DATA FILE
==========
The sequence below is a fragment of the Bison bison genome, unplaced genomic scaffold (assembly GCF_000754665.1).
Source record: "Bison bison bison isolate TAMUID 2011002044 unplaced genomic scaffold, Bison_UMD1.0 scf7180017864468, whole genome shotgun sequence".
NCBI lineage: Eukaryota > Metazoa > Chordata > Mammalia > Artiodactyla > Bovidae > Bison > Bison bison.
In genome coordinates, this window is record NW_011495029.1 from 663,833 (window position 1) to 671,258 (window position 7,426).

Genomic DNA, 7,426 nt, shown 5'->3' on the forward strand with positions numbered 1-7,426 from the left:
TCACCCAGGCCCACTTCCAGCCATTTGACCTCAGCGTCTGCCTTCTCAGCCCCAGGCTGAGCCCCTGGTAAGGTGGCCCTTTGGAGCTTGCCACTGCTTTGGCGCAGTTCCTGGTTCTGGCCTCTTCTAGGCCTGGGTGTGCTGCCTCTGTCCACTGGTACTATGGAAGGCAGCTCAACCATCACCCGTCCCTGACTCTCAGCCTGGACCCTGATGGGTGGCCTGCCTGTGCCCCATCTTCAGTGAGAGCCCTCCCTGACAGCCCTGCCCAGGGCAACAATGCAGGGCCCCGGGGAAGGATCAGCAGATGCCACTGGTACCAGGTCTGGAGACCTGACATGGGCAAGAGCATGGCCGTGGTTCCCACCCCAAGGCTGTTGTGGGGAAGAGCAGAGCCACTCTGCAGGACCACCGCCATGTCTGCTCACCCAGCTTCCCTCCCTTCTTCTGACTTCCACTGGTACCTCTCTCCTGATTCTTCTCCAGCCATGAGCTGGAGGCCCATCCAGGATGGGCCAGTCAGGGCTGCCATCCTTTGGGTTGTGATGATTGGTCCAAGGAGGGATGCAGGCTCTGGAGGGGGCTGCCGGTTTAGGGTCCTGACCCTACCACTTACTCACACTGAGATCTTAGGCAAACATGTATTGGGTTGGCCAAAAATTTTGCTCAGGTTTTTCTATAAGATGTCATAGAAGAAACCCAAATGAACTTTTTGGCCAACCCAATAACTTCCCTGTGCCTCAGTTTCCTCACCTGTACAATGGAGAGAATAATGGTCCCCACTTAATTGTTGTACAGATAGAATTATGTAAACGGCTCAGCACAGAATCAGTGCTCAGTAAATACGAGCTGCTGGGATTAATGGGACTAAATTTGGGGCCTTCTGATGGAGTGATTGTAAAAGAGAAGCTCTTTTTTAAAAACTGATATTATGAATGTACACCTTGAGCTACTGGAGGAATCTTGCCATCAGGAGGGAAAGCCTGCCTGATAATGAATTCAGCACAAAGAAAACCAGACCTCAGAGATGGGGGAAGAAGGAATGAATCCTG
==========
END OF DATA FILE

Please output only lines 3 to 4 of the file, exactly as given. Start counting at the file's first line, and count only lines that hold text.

NCBI lineage: Eukaryota > Metazoa > Chordata > Mammalia > Artiodactyla > Bovidae > Bison > Bison bison.
In genome coordinates, this window is record NW_011495029.1 from 663,833 (window position 1) to 671,258 (window position 7,426).